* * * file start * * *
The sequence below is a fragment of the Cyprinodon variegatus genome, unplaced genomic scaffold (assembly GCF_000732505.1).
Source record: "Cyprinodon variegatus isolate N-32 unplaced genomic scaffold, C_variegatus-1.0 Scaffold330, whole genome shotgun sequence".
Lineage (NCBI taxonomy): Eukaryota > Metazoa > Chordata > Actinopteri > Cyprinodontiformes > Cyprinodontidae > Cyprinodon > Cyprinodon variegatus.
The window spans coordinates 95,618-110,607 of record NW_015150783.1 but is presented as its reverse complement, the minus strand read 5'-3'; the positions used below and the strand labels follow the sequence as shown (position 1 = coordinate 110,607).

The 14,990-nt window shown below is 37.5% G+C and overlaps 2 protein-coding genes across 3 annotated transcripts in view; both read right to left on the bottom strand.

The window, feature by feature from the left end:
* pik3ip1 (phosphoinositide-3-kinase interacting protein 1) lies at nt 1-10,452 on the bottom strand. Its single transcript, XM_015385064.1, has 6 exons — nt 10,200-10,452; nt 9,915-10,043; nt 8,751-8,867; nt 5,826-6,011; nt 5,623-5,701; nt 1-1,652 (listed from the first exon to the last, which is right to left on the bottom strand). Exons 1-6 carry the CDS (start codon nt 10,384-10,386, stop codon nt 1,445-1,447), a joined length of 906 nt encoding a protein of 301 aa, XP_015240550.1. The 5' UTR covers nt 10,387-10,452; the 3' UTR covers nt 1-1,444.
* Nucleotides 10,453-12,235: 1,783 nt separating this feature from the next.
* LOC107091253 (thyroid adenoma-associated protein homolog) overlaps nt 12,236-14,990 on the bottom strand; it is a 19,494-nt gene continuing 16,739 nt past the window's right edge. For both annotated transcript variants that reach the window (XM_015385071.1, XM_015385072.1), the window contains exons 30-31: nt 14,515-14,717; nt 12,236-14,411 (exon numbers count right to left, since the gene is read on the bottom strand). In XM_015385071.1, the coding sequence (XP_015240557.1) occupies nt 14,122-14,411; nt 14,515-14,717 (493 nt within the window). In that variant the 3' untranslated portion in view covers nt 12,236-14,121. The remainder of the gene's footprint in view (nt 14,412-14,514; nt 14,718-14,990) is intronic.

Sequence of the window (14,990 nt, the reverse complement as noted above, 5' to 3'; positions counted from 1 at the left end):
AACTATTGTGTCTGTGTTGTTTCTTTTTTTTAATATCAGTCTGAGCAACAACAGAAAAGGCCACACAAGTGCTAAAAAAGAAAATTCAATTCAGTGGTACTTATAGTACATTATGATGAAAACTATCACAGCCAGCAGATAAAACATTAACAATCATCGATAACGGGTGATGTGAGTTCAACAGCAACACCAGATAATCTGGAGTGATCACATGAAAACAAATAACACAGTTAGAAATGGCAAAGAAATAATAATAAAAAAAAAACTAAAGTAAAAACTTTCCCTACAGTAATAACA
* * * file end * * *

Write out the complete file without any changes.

The sequence below is a fragment of the Cyprinodon variegatus genome, unplaced genomic scaffold (assembly GCF_000732505.1).
Source record: "Cyprinodon variegatus isolate N-32 unplaced genomic scaffold, C_variegatus-1.0 Scaffold330, whole genome shotgun sequence".
Lineage (NCBI taxonomy): Eukaryota > Metazoa > Chordata > Actinopteri > Cyprinodontiformes > Cyprinodontidae > Cyprinodon > Cyprinodon variegatus.
The window spans coordinates 95,618-110,607 of record NW_015150783.1 but is presented as its reverse complement, the minus strand read 5'-3'; the positions used below and the strand labels follow the sequence as shown (position 1 = coordinate 110,607).

The 14,990-nt window shown below is 37.5% G+C and overlaps 2 protein-coding genes across 3 annotated transcripts in view; both read right to left on the bottom strand.

The window, feature by feature from the left end:
* pik3ip1 (phosphoinositide-3-kinase interacting protein 1) lies at nt 1-10,452 on the bottom strand. Its single transcript, XM_015385064.1, has 6 exons — nt 10,200-10,452; nt 9,915-10,043; nt 8,751-8,867; nt 5,826-6,011; nt 5,623-5,701; nt 1-1,652 (listed from the first exon to the last, which is right to left on the bottom strand). Exons 1-6 carry the CDS (start codon nt 10,384-10,386, stop codon nt 1,445-1,447), a joined length of 906 nt encoding a protein of 301 aa, XP_015240550.1. The 5' UTR covers nt 10,387-10,452; the 3' UTR covers nt 1-1,444.
* Nucleotides 10,453-12,235: 1,783 nt separating this feature from the next.
* LOC107091253 (thyroid adenoma-associated protein homolog) overlaps nt 12,236-14,990 on the bottom strand; it is a 19,494-nt gene continuing 16,739 nt past the window's right edge. For both annotated transcript variants that reach the window (XM_015385071.1, XM_015385072.1), the window contains exons 30-31: nt 14,515-14,717; nt 12,236-14,411 (exon numbers count right to left, since the gene is read on the bottom strand). In XM_015385071.1, the coding sequence (XP_015240557.1) occupies nt 14,122-14,411; nt 14,515-14,717 (493 nt within the window). In that variant the 3' untranslated portion in view covers nt 12,236-14,121. The remainder of the gene's footprint in view (nt 14,412-14,514; nt 14,718-14,990) is intronic.

Sequence of the window (14,990 nt, the reverse complement as noted above, 5' to 3'; positions counted from 1 at the left end):
AACTATTGTGTCTGTGTTGTTTCTTTTTTTTAATATCAGTCTGAGCAACAACAGAAAAGGCCACACAAGTGCTAAAAAAGAAAATTCAATTCAGTGGTACTTATAGTACATTATGATGAAAACTATCACAGCCAGCAGATAAAACATTAACAATCATCGATAACGGGTGATGTGAGTTCAACAGCAACACCAGATAATCTGGAGTGATCACATGAAAACAAATAACACAGTTAGAAATGGCAAAGAAATAATAATAAAAAAAAAACTAAAGTAAAAACTTTCCCTACAGTAATAACA